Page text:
Hopefully, if the situation improves, we will all go back to Derik, in Syria. If I go deeper in my studies, I will find ideas to help the country.
Seiran is 20 years old and she is from Derik city in Syria. She now lives in Shaklawa, in the Kurdistan Region of Iraq. Before the Syrian crisis, life was beautiful in Derik, a small town offering many opportunities to its citizens, including education.
At the end of 2015, however, with the security situation continuously deteriorating, Seiran and her family moved to Iraq, where her father had already been working for a couple of years as a civil engineer. “When we first arrived, everything was different. It was a new country and a different language. It was a new dialect and we didn’t understand a word,” says Seiran. “But we got used to it with time.”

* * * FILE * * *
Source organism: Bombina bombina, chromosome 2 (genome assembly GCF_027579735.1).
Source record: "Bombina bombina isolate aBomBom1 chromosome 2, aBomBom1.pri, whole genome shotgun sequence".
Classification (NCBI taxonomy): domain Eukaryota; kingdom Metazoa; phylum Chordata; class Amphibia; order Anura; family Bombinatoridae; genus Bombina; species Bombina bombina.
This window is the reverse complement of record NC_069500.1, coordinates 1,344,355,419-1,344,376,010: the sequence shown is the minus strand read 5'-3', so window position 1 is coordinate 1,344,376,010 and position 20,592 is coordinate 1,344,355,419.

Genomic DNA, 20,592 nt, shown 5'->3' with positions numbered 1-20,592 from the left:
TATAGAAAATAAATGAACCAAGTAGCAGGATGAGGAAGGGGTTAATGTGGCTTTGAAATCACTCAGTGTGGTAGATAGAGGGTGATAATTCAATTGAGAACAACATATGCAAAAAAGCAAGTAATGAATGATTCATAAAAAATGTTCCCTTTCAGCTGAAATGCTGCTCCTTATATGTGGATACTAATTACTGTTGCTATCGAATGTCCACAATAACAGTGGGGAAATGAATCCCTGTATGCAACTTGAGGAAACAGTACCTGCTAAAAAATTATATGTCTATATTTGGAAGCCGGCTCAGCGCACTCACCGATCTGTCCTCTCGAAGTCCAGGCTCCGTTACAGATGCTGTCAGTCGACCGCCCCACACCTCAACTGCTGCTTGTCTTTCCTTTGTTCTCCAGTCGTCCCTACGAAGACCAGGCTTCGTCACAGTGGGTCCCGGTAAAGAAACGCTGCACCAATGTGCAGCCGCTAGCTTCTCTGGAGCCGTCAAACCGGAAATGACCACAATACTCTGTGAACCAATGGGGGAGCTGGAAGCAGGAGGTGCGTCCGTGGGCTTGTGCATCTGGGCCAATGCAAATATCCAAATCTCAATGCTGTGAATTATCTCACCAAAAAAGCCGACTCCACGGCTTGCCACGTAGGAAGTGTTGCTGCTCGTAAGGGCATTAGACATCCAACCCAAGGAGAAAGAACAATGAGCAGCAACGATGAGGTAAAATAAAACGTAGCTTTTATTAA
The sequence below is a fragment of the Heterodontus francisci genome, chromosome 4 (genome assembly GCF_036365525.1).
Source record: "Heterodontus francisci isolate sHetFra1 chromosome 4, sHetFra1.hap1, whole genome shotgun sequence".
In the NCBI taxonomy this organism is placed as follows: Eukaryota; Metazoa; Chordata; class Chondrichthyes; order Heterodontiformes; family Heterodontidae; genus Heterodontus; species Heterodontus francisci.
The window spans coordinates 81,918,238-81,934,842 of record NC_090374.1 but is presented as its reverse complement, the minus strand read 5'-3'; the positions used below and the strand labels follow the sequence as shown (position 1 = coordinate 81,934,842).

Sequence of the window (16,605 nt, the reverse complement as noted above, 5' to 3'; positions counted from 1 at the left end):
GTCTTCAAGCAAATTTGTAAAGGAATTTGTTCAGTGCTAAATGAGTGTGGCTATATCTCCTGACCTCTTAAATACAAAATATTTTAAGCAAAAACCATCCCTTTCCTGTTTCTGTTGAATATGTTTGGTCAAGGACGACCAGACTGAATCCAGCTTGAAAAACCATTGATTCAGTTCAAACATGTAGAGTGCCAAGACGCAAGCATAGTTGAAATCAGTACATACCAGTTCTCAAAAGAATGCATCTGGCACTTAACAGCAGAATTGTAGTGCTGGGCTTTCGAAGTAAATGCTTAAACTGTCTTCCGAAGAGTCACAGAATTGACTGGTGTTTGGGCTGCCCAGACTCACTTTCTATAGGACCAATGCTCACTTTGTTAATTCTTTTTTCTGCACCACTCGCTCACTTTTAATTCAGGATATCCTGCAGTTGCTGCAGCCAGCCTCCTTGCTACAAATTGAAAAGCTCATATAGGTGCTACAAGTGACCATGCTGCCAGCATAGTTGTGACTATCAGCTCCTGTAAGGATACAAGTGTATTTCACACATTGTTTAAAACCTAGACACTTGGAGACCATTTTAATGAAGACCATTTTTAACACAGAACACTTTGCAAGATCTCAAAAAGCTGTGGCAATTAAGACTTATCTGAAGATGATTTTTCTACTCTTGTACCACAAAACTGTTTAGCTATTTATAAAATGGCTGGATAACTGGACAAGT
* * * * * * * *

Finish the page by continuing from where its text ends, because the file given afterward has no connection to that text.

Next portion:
Because of continuous shelling and the increasingly worsening situation back in Derik, Seiran was forced to drop out of university, but never gave up her dream of finishing her studies. Soon after she moved to Shaklawa, some relatives told her about the Trust Fund supported SPARK scholarships for Syrian refugees: she applied and was amongst the first students to benefit from it during the first year of SPARK’s inception.
This project provides access to higher education and scholarships to Syrian refugees and internally displaced people so they can continue their academic journey and have better socio-economic perspectives. SPARK reaches out to students in Iraq, Turkey, Lebanon and Syria.
Seiran feared she would not make it. “Why would they take me amongst all of these students? I was scared,” she admits. She is now in her third year and she is very grateful she got the opportunity of continuing her studies. Seiran dreams of obtaining a Master’s Degree but is also happy to start working and gain experience she can later use to help rebuild her country once conditions will allow it.